Bay Bridge Builder Escapes $8M Fine in Deal to Settle Bolt Debacle - NBC Bay Area
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Bay Bridge Builder Escapes $8M Fine in Deal to Settle Bolt Debacle

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    SAN FRANCISCO, CA - AUGUST 30: A view of the new Bay Bridge Self-Anchored Suspension (SAS) tower on August 30, 2013 in San Francisco, California. After nearly 12 years of construction and an estimated price tag of $6.4 billion, workers are making final repairs to the new eastern span of the Bay Bridge which is set to open on September 3. The bridge will be the world's tallest Self-Anchored Suspension (SAS) tower once completed. (Photo by Justin Sullivan/Getty Images)

    NBC Bay Area has learned that Caltrans has tentatively agreed to pay the main builder of the new Bay Bridge span some $25.5 million to settle long-running contract disputes over the massive project and to forgive an $8.5 million fine bridge officials had long sought for the catastrophic failure of high strength rods on the project back in 2013.

    For the last two years, Caltrans had been at war with the main bridge contractor -- American Bridge/Fluor -- over who was to blame for a string of problems on the troubled project.

    American Bridge claimed Caltrans owed it $40.7 million as a result of its own bungling, including the agency’s decision to use a type of steel rods that were prone to fail prematurely when exposed to water in the marine environment. The rods used to hold down vital seismic stabilizers did just that in 2013.

    The contractor separately wanted out of the $8.5 million penalty over the bridge rods assessed by the panel of transportation agency officials charged with overseeing the project.

    The deal not only forgives that $8.5 million, it awards $25.5 million to the contractor, which means that the bridge project is now running $25.5 million more in debt, according to figures provided by Caltrans. But it represents a savings of $25.4 million out of the nearly $50 million set aside as a reserve for such problems. That reserve has now largely been exhausted.

    Dan McElhinney, chief deputy district director for Caltrans, said in a memo to the Toll Bridge Program Oversight Committee that the settlement “results in a savings of $25,400,000” on the project. He said without the deal, “exposure risk” could exceed $60 million.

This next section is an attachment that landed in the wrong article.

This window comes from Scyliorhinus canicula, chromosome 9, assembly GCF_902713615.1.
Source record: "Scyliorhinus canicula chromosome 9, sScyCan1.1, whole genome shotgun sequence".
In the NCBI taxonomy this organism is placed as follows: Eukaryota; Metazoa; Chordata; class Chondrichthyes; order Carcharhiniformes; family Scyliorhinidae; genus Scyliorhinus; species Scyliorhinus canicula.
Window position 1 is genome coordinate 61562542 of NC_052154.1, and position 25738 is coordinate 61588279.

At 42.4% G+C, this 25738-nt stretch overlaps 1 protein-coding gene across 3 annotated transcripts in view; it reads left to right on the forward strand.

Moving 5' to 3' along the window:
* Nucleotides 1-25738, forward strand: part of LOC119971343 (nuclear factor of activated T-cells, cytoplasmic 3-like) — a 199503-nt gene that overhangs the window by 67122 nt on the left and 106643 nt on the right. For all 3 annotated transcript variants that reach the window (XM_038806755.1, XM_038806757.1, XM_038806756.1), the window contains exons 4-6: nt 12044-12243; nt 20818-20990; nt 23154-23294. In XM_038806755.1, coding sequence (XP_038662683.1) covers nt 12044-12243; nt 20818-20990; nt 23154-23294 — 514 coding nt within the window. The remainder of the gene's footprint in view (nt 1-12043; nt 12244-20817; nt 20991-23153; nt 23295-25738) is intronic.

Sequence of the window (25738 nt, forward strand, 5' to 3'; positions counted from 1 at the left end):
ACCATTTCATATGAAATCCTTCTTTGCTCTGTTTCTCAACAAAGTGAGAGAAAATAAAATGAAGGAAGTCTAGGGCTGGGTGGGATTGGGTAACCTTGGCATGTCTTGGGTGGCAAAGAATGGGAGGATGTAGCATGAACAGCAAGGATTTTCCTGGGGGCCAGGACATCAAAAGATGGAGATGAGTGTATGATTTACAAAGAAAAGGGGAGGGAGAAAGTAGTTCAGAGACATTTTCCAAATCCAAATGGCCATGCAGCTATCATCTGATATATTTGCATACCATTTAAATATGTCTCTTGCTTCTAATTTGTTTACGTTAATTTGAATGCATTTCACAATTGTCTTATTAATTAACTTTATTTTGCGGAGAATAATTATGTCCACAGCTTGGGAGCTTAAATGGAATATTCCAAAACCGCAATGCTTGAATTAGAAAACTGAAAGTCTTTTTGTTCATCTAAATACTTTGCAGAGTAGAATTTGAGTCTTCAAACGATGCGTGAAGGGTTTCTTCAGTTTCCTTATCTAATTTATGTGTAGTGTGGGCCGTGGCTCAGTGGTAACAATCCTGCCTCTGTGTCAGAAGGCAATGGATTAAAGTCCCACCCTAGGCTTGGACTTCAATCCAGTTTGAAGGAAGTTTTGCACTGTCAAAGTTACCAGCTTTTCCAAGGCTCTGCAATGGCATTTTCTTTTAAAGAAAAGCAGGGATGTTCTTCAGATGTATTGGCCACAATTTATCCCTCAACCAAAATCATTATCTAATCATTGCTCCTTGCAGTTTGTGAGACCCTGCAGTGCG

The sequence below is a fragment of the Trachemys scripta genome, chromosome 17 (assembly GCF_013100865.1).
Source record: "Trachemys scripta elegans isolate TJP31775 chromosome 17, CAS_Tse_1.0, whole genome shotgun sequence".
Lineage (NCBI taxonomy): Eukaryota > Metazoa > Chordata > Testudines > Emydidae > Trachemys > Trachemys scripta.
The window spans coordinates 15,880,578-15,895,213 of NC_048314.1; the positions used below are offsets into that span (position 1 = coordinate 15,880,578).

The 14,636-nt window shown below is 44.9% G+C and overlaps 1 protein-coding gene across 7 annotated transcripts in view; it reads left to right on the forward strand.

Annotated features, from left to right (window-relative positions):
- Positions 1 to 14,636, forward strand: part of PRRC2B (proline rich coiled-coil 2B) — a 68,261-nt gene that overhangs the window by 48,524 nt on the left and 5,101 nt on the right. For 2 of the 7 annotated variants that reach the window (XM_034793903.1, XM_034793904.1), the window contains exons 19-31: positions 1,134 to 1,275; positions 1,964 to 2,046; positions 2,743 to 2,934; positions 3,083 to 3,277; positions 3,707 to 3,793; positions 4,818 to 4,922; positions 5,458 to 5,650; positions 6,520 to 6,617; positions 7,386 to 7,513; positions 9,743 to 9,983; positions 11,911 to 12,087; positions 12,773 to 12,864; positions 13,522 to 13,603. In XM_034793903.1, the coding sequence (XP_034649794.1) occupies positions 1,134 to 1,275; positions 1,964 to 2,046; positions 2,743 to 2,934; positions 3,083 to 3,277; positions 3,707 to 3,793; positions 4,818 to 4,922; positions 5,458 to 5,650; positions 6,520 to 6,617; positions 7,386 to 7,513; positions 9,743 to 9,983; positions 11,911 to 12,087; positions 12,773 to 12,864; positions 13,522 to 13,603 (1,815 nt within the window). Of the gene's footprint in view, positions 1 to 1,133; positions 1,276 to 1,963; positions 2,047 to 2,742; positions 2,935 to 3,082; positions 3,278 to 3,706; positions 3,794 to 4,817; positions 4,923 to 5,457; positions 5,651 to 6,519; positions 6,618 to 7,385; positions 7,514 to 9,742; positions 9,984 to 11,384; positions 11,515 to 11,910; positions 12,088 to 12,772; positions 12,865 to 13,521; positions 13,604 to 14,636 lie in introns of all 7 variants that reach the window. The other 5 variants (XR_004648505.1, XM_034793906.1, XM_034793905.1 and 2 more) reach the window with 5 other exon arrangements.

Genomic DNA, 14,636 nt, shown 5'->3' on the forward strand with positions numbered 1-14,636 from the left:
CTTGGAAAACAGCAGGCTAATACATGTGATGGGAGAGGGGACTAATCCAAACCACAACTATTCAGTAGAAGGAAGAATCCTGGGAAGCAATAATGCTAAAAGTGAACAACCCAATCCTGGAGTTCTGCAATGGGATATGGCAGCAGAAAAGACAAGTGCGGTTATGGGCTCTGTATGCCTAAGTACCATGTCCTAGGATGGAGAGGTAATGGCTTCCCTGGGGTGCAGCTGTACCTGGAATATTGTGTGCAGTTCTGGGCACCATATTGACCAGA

The deal will not go forward unless the bridge oversight panel – made up of the heads of Caltrans and the local and state transportation commissions – approves it at its meeting Thursday.

    The self-anchored bridge, the most visible element of a much larger project, was slated to cost $1.43 billion back in 2006. But after a string of changes, material failures and cost overruns, the final cost will be nearly $2 billion. The entire project will end up costing more than $6.6 billion.

    The settlement came after a mediation session in April, but was not made public until Wednesday.

    Earlier this month, approved a measure to jack up bridge tolls to pay for various transit projects, including more buses, BART trains and other upgrades designed to cut traffic.

    The contract dispute began over who was responsible for the failure of dozens of high-strength steel rods that broke in 2013 – a debacle that ended up costing close to $50 million to fix.

    Bridge officials said American Bridge owed $8 million for its share of causing the problem. Caltrans was supposed to be on the hook for the same amount as was the chief design firm on the project, T.Y. Lin International. Caltrans has refused to pay, and T.Y. Lin’s $8 million share remains uncollected. That means that in the end, no one will be punished for the debacle.

    American Bridge alleged that despite “internal documents existing prior to and during the contract” and warnings of experts who “questioned and recommended against” using the grade of rods used on the project, Caltrans authorized the use of the rods anyway. Caltrans allegedly never alerted Amercian Bridge/Fluor about the risks it knew existed.

    American Bridge also contested allegations by Caltrans that it failed to properly seal rods at the base of the tower of the bridge against water. More than a hundred of those rods were left standing in saltwater that seeped in when the cracked foundation flooded – causing some to start to corrode.

    ABF alleged that Caltrans’ construction decisions led to the problem. The agency opted not to weld the base of the sleeves that held the rods. Instead, the agency allowed an earlier contractor to use plumbers putty and even duct tape, the contractor said in its complaint.

    Caltrans even allowed holes in the protective sleeves that let water in and desolved grout to escape.

    “American Bridge installed the grout as specified in the contract and then sealed” around the rods “per the contract,” according to the claim filed back in 2016.

    After the disputes emerged, Caltrans circumvented the contractual process that would allow a three-member independent panel to resolve differences, repeatedly canceling meetings and refusing to pay for the panel to do its business, the company claimed.

    The lawyer who signed the complaint, Robert Leslie, declined to comment about the settlement.